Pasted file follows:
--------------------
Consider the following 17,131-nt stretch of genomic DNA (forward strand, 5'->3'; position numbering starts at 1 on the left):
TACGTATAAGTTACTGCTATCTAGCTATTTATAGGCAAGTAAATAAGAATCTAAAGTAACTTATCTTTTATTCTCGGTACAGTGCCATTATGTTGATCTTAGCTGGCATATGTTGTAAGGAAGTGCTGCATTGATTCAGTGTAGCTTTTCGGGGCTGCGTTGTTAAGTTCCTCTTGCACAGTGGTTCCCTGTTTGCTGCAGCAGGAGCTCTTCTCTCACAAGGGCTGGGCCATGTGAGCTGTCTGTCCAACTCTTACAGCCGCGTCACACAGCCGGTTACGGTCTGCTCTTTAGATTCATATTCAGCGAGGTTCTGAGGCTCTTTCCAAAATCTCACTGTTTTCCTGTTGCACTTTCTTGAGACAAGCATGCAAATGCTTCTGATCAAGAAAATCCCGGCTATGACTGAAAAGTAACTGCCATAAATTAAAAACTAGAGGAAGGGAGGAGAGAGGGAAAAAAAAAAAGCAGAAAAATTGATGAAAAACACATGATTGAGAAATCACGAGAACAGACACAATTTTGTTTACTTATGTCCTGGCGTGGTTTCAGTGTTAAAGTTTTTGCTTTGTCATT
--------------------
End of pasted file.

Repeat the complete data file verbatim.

Consider the following 17,131-nt stretch of genomic DNA (forward strand, 5'->3'; position numbering starts at 1 on the left):
TACGTATAAGTTACTGCTATCTAGCTATTTATAGGCAAGTAAATAAGAATCTAAAGTAACTTATCTTTTATTCTCGGTACAGTGCCATTATGTTGATCTTAGCTGGCATATGTTGTAAGGAAGTGCTGCATTGATTCAGTGTAGCTTTTCGGGGCTGCGTTGTTAAGTTCCTCTTGCACAGTGGTTCCCTGTTTGCTGCAGCAGGAGCTCTTCTCTCACAAGGGCTGGGCCATGTGAGCTGTCTGTCCAACTCTTACAGCCGCGTCACACAGCCGGTTACGGTCTGCTCTTTAGATTCATATTCAGCGAGGTTCTGAGGCTCTTTCCAAAATCTCACTGTTTTCCTGTTGCACTTTCTTGAGACAAGCATGCAAATGCTTCTGATCAAGAAAATCCCGGCTATGACTGAAAAGTAACTGCCATAAATTAAAAACTAGAGGAAGGGAGGAGAGAGGGAAAAAAAAAAAGCAGAAAAATTGATGAAAAACACATGATTGAGAAATCACGAGAACAGACACAATTTTGTTTACTTATGTCCTGGCGTGGTTTCAGTGTTAAAGTTTTTGCTTTGTCATT